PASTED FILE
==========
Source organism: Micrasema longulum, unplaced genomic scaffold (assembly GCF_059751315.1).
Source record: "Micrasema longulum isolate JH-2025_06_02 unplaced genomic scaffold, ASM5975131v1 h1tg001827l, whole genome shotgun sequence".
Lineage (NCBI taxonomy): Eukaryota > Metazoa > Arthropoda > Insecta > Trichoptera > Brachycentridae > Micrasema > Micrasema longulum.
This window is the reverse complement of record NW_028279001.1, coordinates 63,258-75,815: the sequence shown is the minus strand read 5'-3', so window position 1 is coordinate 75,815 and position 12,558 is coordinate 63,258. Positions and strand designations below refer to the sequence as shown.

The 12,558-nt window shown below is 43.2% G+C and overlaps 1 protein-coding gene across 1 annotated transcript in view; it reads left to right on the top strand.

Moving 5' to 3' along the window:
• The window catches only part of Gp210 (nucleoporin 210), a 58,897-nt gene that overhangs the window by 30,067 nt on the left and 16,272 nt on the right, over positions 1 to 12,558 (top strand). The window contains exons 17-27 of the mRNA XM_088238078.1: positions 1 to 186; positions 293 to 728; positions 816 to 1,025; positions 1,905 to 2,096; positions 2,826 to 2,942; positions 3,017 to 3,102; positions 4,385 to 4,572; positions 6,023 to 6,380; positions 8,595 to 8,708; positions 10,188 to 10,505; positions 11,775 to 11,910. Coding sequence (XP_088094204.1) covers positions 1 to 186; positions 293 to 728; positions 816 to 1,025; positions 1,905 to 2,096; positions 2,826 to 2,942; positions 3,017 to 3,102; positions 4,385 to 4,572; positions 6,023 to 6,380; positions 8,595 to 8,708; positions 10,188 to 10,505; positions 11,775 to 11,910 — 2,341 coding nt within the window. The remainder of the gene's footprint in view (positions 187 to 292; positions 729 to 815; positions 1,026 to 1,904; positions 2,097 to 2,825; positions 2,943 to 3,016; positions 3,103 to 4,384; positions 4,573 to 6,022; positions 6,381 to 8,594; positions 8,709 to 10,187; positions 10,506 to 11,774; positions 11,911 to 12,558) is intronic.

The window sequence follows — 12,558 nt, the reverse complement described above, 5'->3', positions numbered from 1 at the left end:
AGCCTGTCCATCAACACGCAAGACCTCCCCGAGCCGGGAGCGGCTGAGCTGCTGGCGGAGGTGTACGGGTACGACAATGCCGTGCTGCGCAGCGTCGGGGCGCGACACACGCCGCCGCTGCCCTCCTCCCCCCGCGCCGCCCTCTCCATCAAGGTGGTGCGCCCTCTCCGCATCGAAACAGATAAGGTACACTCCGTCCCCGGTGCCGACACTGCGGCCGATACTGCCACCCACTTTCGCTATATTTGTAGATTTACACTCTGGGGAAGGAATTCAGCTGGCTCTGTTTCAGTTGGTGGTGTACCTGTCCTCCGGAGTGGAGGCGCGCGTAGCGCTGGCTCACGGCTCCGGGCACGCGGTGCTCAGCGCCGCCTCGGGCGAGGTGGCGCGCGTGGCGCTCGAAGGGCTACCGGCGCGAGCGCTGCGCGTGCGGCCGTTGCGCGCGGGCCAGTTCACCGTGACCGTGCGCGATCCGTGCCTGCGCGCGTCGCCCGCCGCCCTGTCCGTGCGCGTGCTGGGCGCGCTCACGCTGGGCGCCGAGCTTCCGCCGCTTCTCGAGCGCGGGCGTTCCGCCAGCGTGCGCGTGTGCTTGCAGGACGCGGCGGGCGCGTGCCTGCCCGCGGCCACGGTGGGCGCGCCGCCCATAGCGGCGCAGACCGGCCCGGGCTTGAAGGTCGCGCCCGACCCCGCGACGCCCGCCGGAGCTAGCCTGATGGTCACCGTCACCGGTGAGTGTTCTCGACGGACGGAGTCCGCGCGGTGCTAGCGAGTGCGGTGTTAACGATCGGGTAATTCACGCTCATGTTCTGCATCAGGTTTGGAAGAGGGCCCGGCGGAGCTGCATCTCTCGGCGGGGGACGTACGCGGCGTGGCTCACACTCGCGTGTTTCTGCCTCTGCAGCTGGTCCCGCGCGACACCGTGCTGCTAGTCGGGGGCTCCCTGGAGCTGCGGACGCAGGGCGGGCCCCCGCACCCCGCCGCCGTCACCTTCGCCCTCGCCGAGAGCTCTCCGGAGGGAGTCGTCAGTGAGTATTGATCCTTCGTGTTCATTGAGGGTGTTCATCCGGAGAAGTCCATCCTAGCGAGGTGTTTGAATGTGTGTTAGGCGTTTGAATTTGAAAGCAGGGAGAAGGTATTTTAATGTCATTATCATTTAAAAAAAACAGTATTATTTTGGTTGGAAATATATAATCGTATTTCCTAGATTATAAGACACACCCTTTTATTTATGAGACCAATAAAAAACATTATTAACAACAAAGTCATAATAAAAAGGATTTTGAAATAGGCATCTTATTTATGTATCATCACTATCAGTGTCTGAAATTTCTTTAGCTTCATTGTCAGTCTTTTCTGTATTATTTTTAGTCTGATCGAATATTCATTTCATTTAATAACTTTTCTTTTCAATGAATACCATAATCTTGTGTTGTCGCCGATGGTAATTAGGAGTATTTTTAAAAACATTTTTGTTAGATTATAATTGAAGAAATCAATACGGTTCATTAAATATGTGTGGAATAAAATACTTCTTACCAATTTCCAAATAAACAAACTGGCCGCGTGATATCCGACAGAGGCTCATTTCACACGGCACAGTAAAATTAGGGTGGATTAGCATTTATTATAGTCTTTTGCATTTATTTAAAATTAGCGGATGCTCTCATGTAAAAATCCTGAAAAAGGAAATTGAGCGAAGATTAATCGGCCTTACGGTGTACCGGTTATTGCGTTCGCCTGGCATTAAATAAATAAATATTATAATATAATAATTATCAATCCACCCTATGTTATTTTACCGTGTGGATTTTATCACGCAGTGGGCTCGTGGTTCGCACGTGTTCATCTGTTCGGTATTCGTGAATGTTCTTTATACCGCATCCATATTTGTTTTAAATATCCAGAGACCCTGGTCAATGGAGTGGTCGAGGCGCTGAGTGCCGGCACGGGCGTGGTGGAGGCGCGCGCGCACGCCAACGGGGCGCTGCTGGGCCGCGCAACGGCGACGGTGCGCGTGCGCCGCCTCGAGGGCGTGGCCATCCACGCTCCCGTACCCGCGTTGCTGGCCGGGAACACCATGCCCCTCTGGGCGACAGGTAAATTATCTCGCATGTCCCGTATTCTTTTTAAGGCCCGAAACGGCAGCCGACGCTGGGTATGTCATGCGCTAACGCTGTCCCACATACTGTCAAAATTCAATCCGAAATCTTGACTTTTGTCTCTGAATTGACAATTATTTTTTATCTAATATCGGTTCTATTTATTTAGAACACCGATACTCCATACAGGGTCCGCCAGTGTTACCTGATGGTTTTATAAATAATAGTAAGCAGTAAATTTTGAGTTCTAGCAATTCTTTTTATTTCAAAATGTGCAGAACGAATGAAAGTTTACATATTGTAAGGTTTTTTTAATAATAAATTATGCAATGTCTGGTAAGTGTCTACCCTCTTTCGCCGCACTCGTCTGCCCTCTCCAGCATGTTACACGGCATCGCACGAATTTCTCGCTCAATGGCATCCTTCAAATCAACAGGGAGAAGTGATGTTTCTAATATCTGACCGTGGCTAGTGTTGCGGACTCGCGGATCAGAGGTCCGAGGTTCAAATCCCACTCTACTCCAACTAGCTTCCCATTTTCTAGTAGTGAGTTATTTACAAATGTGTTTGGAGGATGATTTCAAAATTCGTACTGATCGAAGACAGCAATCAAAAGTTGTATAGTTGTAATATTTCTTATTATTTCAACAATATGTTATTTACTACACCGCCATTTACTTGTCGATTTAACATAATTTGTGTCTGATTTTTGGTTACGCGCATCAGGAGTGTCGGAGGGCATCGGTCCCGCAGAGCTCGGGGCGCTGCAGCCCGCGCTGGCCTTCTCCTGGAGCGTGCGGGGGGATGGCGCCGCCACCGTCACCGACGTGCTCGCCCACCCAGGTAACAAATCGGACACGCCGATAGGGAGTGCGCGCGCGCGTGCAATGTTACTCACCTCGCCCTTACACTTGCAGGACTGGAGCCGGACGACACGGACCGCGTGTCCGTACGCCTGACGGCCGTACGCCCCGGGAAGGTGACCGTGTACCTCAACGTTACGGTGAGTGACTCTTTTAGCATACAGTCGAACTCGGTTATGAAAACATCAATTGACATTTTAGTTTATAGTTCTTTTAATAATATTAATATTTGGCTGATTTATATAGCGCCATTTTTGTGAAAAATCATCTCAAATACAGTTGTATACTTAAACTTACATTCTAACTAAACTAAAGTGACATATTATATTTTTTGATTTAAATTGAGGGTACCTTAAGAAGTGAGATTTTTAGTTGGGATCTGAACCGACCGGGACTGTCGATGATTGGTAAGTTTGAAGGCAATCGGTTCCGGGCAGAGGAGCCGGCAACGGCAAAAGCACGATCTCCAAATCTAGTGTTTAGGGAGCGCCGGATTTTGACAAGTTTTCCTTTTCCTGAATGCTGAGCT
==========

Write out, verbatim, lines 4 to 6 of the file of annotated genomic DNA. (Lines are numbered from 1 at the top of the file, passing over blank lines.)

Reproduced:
This window is the reverse complement of record NW_028279001.1, coordinates 63,258-75,815: the sequence shown is the minus strand read 5'-3', so window position 1 is coordinate 75,815 and position 12,558 is coordinate 63,258. Positions and strand designations below refer to the sequence as shown.

The 12,558-nt window shown below is 43.2% G+C and overlaps 1 protein-coding gene across 1 annotated transcript in view; it reads left to right on the top strand.

Moving 5' to 3' along the window: